The idealist meets reality for the first time

Once upon a time, an idealist ended up looking for a full-time job on the internet, feeling guilty about the things that he had done recently. He dropped this thesis entirely. He broke down in text messages. He compelled his frantic mother, a judge, to send the police in his boarding house to see if he was still there. He had to face his mother’s arrival, something which he always dreaded. He could not bear to face the distraught ambivalence of his feelings towards his mother, who currently had an eye surgery and was not even ready for travel. He couldn’t decide well with her, and thus ended up choosing to transfer rather than extend for a year. And he and his mother had to ride on a van of one of her friends. He, his mother, and her friends: an encounter that was not designed to go well for him.

This combination gave him awful memories of helplessness, embarassment, and loss of self-respect, and it slowly caught up to him as they arrived in the smog and heat city of Quezon. He cannot endure being dragged around to meet with her friends and broke down nearly with every encounter. It always felt like a bomb activated remotely by a button. It was a bomb designed to destroy the dignity of accidentally deviant people. It was a bomb he first felt when he had to sit down for hours doing nothing as his mother dealt with powerful people. There were no children or teenagers around in that grand hall of Chinese and European design. It was the restaurant owned by the friend his mother is currently talking to.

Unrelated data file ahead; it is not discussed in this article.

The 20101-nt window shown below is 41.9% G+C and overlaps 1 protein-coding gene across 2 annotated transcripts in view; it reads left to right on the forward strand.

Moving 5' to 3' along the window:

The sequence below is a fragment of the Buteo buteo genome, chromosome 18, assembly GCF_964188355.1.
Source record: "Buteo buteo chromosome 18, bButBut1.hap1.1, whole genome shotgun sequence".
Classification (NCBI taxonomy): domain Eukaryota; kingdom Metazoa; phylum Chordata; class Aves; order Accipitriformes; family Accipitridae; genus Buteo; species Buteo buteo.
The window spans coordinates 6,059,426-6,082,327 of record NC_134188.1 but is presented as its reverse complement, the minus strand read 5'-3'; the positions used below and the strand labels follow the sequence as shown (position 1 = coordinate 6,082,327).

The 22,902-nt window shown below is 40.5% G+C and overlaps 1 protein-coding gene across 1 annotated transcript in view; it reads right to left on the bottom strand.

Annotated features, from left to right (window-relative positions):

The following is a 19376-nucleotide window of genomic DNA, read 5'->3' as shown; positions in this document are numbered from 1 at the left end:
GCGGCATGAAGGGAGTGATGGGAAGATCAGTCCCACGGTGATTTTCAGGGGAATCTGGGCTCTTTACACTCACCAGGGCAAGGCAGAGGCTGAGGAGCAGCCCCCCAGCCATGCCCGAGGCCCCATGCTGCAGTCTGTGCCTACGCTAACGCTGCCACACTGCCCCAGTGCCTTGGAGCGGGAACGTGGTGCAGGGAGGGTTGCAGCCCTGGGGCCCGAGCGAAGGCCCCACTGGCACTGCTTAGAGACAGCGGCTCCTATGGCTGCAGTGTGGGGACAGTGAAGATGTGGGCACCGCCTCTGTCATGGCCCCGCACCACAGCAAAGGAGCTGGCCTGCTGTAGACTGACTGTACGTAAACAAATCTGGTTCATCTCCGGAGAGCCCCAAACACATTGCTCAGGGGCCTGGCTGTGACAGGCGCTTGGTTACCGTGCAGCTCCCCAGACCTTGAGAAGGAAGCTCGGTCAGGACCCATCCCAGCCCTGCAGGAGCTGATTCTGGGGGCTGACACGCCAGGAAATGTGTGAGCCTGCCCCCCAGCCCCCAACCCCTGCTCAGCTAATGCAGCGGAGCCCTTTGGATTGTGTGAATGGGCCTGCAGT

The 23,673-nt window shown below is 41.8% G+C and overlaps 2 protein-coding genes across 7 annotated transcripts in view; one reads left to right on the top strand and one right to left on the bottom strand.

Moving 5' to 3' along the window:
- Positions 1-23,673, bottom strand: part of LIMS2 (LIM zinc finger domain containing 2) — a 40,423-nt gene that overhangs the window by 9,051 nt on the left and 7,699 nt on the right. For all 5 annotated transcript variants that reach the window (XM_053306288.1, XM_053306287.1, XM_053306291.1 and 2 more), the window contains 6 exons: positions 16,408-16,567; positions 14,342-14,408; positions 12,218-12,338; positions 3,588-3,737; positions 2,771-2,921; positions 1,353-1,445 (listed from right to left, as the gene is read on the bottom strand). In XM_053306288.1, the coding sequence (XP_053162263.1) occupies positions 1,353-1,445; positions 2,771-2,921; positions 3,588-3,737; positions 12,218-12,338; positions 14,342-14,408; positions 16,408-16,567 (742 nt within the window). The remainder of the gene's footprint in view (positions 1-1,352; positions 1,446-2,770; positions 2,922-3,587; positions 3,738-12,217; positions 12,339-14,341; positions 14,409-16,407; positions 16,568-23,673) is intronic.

There was no place where he could be himself. There was no place for him to be himself without humiliating his mother, there was no place for him to be himself without avoiding his mother’s conforming commands. None but outside. This, like other moments when he had to run away out of the parties where his mother was invited. There was really no place for him in the places where his mother is truly happy.

He knew his jumbled self sought a psychologist, a therapist perhaps, to help him sort through his problems. His mother brought him to another friend of hers, a clinical psychologist. She brought him to a man with a gentle voice and soft eyes, who listened as he sorted out his problems in a chair. But he only resolved the conclusion that he figured out a long time ago: that he can only face his demons himself. He also came back to the same state he was before he left for college. He still hated the immaturity his parents had dealing with their marriage. He hated the way his sisters complain when he chose not to follow their orders. He also hated having to use aggressive tones to get his message through, and hated hearing their complaints. He hated a lot of people around him, people who judged him, who were only lacking in meaning and drowning in misery. He had enough of the outside world then.

He had also enough of talking too much. It was too exhausting trying to be interesting to other people when he himself has nothing interesting to share. That’s why he tried to make himself interesting again and this time, for people who he could also be interested. That’s why he tried to study online, write, and learn.